Smart way to independent living

Liverpool is pioneering the use of cutting edge technology to allow local people to live more independently in their own homes.

Mi – more independent – is a partnership that works together to transform lives through technology. It uses a wide array of gadgets and tools to support people who want to take control of their own lives, and their own health.

Funded by the UK’s Technology Strategy Board, it is one of only four pilot projects across the country – and is currently on show at the waterfront location at the Museum of Liverpool.

The Museum is hosting the Mi Smart House – a walk-through installation that allows visitors to see exactly what tools are on offer, and how they can help them lead more independent lives in their own homes.

Carol Rogers, Executive Director Education, Communities and Visitors from National Museums Liverpool said: “It’s fantastic that we’re able to display the Mi Smart House at the Museum of Liverpool. One of the aims of the Museum is to be a hub of activity and information for the local community, so it’s great that we’re teaming up with Mi to help make the lives of Liverpool people living with health problems such as dementia, more manageable.

“The Museum of Liverpool is home to our House of Memories dementia awareness programme, which works with local organisations to train their staff to develop a deeper understanding of people living with dementia. These people are just some of the members of our community that will benefit from the service that Mi has to offer.” 

Mi offers a wide range of opportunities to increase independence, some of which are aimed at those with existing health needs, but it is also suitable for anyone who wants to make life a little easier. The gadgets offered – Life Enhancing Technologies – make everyday life simpler, help people to increase independence and to stay in touch with their family, friends and carers.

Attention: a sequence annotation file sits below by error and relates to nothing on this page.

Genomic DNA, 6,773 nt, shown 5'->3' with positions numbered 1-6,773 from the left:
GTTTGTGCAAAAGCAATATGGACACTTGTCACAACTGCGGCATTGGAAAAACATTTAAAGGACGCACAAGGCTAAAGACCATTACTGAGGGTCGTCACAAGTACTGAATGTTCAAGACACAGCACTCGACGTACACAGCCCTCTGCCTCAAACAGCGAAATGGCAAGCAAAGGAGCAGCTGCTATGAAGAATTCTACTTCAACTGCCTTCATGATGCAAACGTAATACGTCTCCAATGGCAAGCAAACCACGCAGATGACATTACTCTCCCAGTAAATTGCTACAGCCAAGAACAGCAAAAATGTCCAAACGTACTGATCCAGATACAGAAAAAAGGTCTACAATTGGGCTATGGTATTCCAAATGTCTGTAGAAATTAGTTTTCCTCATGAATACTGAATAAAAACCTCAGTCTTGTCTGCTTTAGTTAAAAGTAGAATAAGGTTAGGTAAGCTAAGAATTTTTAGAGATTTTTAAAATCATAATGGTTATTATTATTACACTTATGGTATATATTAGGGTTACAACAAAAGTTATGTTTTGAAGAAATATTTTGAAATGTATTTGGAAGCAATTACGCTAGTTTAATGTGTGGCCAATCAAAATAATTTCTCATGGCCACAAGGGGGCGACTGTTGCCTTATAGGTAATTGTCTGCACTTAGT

Some of the amazing technology on show includes:

• The MagiPlug, which stops the bath overflowing and changes colour if the water is too hot
• Phones with photos to press, an easy way of calling the right person
• Gadgets to help with simple household tasks such as cooking and cleaning
• Security systems that work on fingerprints as well as keys
• Voice prompts to remind you of things when you leave the house, such as: ‘remember your keys’
• Dispensers that remind you to take your medicines, and prompt you, or others, if your forget
• A talking microwave oven
• Alarms linked to a 24-hour helpline, in case of a fall, fire or other emergency

Dr Maurice Smith, Clinical Lead for Integrated Care and Liverpool Clinical Commissioning Group said: “Technology has already changed our lives – and Mi is all about harnessing that potential to empower local people to live more independently in their own homes, feel more secure and lead healthier lifestyles, where they are more in control of their own choices and lives. People are living longer – and Mi aims to help them to maintain their independence.

“The technology on offer is amazing – there are different tools for different needs, from someone who simply needs a little practical help, through to people living with long term conditions who need greater support. Some are also simply designed to improve quality of life, communication with others and contact with the wider world.

“I think anyone who visits the Smart House, either at the Museum of Liverpool or online, will be impressed with what is available.”

The Mi project aims, in the longer term, to bring about a reduction in the need for medical appointments and admissions, by supporting people to manage their own healthcare needs. Mi provides a combination of practical support, technological support and health monitoring – allowing those who use it to cope better and feel more in control, as well as offering peace of mind to loved ones.

You can find out more at

Liverpool Waterfront